Super Toy Cars is a racing game from Eclipse Games in which you race toy cars around various tabletop environments. The cute premise feels like a combination of Mario Kart and Micro Machines. So how does it distinguish itself from these well-known franchises?
You begin the game with a tutorial that teaches you the basics, including accelerating, steering and drifting. I found the drifting very hard to master at first, since the X button also changes your viewpoint to the side of the car, which is jarring. Once I’d grasped the mechanics, though, it was insanely easy.
Then there are weapons and boosts. The B button provides a short turbo boost, while the Y button activates a weapon if you’ve picked one up. Like Mario Kart, you can drive through item boxes to acquire a power up. There are seven of these, including oil, glue, mines, boost refill, spring traps, a giant 8 ball and missiles. I wouldn’t say they’re overly useful, though some are fun to try. The 8 ball in particular, which literally sends a giant billiard ball careening down the track in front of you, is amusing. More of these weapons that show off your toy-sized world would have been appreciated.
The game is divided into Career or Quick Race modes. Career comes with eight episodes, which require points to unlock beyond the first one. Episodes are like tournaments and comprise a number of races with different styles, from a standard race to a time trial. They may differ in name, but it quickly becomes evident that they all have the same goal, really, as you aim to win your race while taking out anyone else along the way. There was one standout race style for me, which was Elimination. The challenge here is to stay ahead of the last driver, since the last car is eliminated from the race every 15 seconds. This was a more tense racing experience for me, and more fun.
Races are surprisingly challenging, at least until you can unlock some faster vehicles. There are 16 cars to try, each costing an increasing amount of coins. The vehicles vary a little – for example, there’s a jeep and a van – but you’re mostly working with racing cars here, of varying sizes, colors and specs.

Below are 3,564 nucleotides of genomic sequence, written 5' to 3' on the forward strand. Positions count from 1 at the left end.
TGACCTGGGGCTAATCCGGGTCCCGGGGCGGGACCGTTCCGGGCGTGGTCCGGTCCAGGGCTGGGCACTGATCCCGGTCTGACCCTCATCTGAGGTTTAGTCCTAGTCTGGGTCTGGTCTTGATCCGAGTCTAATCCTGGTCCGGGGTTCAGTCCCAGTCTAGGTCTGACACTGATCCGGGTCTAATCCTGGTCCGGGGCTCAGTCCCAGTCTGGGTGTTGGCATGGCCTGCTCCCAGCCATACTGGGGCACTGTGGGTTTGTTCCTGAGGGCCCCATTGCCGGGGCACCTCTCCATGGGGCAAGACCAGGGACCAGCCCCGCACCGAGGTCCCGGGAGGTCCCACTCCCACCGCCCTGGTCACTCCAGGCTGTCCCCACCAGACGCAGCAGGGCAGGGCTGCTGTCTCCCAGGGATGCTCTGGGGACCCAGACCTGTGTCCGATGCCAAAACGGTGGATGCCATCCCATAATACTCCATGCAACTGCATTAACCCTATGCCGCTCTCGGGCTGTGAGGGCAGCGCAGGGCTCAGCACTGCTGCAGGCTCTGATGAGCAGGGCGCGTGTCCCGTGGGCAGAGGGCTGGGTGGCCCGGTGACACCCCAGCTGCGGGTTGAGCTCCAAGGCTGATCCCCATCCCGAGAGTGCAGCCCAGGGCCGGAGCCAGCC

Let’s talk about collisions, which can be annoying. Some hits will slow you down, naturally, but others will cause your car to reset, beaming you back to the middle of the track and losing a few seconds. It’s not clear why this occurs and, although it’s bearable, it detracts from the overall racing experience. Some boundaries appear to be arbitrary, with seemingly invisible walls often causing collisions. With nine racers on a short and narrow track, it’s already chaotic, so these unnecessary collisions interrupt the flow of the game.
The game looks good for the most part, with cute and colorful environments and cars. It’s a little rough around the edges, with some surfaces looking shiny and reflective, and others appearing quite flat and dull. There are various environments, but they’re all made of the same blocks, which detracts from the presentation by becoming repetitive.
The music is great, with an upbeat, rock-inspired tracklist from band, The Spin Wires. It’s catchy and fast – perfect for high-speed chases. Unfortunately, there’s just not enough variety, with only a handful of these tracks to accompany your cruising. So it, too, soon becomes repetitive.
Overall, Super Toy Cars is a racing game that looks great on the surface, though ends up being slightly disappointing with its lack of content and general repetition. At $9.99, it’s still fun enough to consider purchasing if you’re looking for a new driving experience, or if you’re majorly into Micro Machines. Otherwise, stick with the classics.
Review: Super Toy Cars (Nintendo Switch)
Super Toy Cars looks cute on the surface, and is fun for a short time, but frustrating collision detection and lack of content stop this from being great. Stick to the classics.